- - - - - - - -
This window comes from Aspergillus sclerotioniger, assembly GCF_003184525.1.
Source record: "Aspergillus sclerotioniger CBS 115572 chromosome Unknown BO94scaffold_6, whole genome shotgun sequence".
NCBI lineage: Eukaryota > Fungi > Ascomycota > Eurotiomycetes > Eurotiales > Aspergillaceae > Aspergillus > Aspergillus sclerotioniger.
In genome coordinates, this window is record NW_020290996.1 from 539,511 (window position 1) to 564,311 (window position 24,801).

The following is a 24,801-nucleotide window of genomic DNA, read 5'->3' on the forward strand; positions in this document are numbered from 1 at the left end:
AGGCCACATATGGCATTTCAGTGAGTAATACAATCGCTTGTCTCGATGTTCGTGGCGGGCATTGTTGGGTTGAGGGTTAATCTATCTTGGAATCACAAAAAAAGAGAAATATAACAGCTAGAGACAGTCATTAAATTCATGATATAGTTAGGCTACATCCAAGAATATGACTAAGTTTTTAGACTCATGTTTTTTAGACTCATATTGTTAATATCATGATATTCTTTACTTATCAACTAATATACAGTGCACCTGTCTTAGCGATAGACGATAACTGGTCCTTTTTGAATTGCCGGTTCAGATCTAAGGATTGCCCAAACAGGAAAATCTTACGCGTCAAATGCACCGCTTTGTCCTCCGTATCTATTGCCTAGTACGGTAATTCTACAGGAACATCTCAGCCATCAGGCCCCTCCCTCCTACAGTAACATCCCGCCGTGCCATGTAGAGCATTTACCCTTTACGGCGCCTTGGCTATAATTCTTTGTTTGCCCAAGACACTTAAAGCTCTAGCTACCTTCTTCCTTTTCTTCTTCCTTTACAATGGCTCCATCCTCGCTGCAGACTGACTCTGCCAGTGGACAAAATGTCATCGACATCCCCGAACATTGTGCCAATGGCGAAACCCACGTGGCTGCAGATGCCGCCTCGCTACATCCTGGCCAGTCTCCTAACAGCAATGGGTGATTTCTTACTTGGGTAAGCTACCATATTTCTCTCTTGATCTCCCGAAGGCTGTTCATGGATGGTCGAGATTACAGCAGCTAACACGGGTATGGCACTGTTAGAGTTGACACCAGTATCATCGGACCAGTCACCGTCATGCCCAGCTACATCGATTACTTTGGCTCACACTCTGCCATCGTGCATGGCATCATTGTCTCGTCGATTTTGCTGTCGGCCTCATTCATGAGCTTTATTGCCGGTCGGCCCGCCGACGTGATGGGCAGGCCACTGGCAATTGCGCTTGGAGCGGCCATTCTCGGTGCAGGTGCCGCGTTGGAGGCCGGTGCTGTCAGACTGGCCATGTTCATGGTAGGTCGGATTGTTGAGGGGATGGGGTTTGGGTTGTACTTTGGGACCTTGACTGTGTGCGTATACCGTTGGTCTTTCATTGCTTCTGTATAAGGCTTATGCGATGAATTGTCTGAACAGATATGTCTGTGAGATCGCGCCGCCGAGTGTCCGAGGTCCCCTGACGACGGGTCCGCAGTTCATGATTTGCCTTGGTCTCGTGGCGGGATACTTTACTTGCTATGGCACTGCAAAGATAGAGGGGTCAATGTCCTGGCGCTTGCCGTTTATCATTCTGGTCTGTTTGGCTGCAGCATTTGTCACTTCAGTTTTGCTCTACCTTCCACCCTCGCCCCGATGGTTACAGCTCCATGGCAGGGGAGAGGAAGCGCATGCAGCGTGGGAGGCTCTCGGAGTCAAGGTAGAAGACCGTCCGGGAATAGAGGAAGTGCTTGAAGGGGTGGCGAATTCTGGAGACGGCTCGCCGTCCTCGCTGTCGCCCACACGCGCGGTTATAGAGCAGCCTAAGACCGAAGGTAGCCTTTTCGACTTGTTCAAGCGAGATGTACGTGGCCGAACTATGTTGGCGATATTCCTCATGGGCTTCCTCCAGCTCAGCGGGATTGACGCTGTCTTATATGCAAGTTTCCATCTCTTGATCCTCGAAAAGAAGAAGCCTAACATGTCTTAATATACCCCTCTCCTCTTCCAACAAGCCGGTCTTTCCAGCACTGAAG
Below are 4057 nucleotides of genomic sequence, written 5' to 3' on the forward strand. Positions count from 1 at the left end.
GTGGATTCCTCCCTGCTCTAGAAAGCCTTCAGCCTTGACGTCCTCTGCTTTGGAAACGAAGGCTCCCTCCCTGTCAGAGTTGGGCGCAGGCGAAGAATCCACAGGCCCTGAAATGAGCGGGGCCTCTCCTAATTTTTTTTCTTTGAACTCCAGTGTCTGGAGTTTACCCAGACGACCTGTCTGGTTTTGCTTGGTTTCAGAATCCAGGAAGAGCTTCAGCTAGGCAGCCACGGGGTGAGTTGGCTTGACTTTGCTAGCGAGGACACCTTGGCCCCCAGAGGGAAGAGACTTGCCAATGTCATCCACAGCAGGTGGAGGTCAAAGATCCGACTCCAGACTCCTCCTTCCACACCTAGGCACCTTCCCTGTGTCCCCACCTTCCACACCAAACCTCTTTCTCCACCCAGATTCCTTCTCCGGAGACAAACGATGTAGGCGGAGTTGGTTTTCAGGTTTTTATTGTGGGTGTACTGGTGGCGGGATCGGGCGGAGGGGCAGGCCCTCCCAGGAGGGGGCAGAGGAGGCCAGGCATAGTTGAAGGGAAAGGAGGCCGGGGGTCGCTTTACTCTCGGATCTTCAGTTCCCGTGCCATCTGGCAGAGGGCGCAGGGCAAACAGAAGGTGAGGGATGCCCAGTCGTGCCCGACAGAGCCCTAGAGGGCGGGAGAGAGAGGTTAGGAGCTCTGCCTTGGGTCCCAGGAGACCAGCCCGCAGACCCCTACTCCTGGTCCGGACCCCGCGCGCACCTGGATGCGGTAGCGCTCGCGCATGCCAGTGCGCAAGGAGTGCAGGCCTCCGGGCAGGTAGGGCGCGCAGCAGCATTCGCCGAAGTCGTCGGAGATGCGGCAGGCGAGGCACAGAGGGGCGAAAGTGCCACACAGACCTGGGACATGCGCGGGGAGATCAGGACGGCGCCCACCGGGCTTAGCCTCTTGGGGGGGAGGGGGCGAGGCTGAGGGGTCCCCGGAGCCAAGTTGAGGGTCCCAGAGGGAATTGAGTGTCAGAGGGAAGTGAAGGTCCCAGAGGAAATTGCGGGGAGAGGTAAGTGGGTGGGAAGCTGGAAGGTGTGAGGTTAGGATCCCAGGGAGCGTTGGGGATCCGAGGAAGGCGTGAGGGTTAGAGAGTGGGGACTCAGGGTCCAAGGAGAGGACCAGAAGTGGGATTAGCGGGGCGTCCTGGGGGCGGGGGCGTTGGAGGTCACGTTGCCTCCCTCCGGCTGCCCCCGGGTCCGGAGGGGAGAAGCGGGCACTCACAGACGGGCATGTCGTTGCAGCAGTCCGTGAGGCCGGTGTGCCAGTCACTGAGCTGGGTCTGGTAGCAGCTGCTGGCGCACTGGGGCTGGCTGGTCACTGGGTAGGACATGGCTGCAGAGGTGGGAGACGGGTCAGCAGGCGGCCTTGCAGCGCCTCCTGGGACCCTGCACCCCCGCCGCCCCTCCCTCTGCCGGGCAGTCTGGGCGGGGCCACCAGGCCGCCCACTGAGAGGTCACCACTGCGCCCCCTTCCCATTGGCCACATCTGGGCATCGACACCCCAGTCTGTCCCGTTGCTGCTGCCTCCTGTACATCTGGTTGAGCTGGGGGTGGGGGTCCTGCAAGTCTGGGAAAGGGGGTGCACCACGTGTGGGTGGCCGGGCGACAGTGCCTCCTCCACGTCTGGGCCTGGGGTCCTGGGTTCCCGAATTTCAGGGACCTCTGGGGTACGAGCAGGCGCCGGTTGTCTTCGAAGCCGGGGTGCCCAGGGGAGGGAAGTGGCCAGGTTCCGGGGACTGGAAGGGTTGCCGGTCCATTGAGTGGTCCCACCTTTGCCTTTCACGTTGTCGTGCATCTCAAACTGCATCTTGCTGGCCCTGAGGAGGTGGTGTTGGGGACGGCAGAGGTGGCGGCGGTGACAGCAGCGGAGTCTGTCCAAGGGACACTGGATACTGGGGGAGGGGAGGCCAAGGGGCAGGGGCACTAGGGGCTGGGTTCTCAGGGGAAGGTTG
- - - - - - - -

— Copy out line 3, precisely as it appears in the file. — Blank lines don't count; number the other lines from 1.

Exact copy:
NCBI lineage: Eukaryota > Fungi > Ascomycota > Eurotiomycetes > Eurotiales > Aspergillaceae > Aspergillus > Aspergillus sclerotioniger.